Today in Why Not Just Leave it the Hell Alone?, the Academy of Motion Picture Arts and Sciences (AMPAS) released a statement that said they will decrease (or keep the same, but not increase) the number of films that can be nominated for the Best Picture Oscar this year.
Instead of automatically nominating ten contenders, as they’ve pointlessly done for the past two years, the Academy will nominate no less than five, but no more than ten films this year.
According to AMPAS, this sigh-inducing change will require that a film receive at least five percent of the first-place votes during the first round of balloting to receive a Best Picture nomination.
So, basically, expect to see anywhere from five to ten Best Picture nominees.
This change, which appears to be more annoying than necessary, comes at time when there is no longer ten Best Picture-worthy American films made a year. Most people suspect that the Academy boosted the nominees to ten after The Dark Knight and Wall-e failed to land a Best Pic nomination in 2008. Since doubling down, the coveted Best Picture award gave equal opportunity to films about helping a poor black teen simply because she’s a human being (Precious), and others about helping a poor black teen simply because he has the chance to be a superstar (The Blind Side).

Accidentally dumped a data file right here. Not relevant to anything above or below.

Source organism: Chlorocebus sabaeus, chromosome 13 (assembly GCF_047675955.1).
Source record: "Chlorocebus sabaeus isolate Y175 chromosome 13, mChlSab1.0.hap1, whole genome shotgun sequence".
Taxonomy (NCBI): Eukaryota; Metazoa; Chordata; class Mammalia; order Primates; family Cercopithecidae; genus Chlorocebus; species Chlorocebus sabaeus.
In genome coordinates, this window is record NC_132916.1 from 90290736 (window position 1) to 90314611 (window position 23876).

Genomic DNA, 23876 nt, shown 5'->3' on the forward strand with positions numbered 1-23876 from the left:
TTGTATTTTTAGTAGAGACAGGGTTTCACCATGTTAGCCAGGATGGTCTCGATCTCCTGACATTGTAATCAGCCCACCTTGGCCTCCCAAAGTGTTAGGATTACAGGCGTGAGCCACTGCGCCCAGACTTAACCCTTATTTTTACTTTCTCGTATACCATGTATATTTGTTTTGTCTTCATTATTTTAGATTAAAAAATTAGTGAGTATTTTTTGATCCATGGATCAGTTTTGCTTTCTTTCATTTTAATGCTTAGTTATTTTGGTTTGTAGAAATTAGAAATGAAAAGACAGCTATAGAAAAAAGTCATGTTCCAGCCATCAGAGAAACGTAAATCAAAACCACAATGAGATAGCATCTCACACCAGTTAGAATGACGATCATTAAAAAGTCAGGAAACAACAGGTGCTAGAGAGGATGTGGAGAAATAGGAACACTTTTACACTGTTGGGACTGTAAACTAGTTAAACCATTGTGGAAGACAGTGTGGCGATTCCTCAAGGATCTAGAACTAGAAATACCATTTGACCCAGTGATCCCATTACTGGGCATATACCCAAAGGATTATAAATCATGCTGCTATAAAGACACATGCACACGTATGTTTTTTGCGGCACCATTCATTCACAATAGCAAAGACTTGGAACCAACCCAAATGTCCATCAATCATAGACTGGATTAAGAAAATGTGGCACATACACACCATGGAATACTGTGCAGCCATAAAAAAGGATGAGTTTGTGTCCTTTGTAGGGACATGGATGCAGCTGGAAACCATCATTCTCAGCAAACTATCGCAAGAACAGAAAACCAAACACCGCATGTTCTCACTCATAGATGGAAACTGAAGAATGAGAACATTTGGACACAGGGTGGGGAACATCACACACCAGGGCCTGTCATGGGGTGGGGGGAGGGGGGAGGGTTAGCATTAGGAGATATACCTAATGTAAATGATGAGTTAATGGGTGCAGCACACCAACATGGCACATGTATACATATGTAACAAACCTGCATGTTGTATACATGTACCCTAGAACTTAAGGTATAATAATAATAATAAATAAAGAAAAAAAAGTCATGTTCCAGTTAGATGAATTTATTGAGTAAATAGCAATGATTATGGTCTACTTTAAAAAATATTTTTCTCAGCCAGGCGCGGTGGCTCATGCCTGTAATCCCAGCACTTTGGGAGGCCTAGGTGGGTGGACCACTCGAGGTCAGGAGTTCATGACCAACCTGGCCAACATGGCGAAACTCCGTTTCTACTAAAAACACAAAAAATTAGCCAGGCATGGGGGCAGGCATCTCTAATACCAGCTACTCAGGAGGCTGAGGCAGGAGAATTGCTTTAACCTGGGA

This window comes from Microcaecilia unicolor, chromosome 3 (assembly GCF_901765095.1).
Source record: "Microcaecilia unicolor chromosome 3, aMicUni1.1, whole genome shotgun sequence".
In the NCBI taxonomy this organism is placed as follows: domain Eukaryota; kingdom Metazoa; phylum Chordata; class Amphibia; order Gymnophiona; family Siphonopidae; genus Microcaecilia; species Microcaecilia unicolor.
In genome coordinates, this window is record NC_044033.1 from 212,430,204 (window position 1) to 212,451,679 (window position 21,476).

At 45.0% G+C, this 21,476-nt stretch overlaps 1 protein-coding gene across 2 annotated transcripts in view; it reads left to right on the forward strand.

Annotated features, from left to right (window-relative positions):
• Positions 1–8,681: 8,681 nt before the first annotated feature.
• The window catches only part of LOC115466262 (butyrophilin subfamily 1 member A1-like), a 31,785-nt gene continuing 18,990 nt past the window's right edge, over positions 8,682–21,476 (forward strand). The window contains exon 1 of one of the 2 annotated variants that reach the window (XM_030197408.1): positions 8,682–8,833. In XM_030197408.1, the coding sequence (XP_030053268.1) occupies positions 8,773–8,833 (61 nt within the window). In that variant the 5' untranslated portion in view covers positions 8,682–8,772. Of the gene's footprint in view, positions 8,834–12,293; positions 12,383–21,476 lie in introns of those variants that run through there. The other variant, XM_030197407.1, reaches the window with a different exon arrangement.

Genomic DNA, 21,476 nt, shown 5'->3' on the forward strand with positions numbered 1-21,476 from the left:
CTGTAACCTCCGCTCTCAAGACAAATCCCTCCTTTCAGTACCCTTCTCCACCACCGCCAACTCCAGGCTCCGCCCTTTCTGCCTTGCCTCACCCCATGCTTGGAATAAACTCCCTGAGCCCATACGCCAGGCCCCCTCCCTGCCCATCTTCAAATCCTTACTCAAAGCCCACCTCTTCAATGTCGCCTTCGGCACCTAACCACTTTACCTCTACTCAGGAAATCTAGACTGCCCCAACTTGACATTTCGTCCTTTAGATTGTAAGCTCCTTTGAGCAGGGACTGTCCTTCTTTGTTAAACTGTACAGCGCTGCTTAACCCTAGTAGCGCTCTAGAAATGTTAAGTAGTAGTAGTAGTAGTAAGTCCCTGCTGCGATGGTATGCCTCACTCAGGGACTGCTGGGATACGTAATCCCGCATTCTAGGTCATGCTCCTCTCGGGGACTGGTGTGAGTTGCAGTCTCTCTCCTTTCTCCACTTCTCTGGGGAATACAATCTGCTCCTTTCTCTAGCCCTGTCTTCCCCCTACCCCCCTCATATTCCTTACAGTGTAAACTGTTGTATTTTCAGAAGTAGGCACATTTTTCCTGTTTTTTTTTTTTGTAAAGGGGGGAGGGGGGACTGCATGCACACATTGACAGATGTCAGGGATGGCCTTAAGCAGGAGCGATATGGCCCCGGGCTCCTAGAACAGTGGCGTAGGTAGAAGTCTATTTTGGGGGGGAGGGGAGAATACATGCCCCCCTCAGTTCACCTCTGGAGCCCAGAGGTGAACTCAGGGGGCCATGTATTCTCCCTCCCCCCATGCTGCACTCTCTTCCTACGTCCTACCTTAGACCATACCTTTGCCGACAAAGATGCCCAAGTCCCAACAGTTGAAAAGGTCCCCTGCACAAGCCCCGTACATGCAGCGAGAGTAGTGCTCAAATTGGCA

And, as we’ve seen these past two years, whether it’s five or seven or ten, it matters little how many films are nominated for Best Picture. The winner, whether sentimentally forgettable (The King’s Speech) or daringly bold (The Hurt Locker), is typically agreed upon weeks before the envelope is open.
For argument’s sake, if the nominations were tomorrow, what would deserve to be nominated? For my money:
Cave of Forgotten Dreams
Midnight in Paris
The Double Hour
The Tree of Life
Eight. Not bad. How many will be there come January? Time will tell.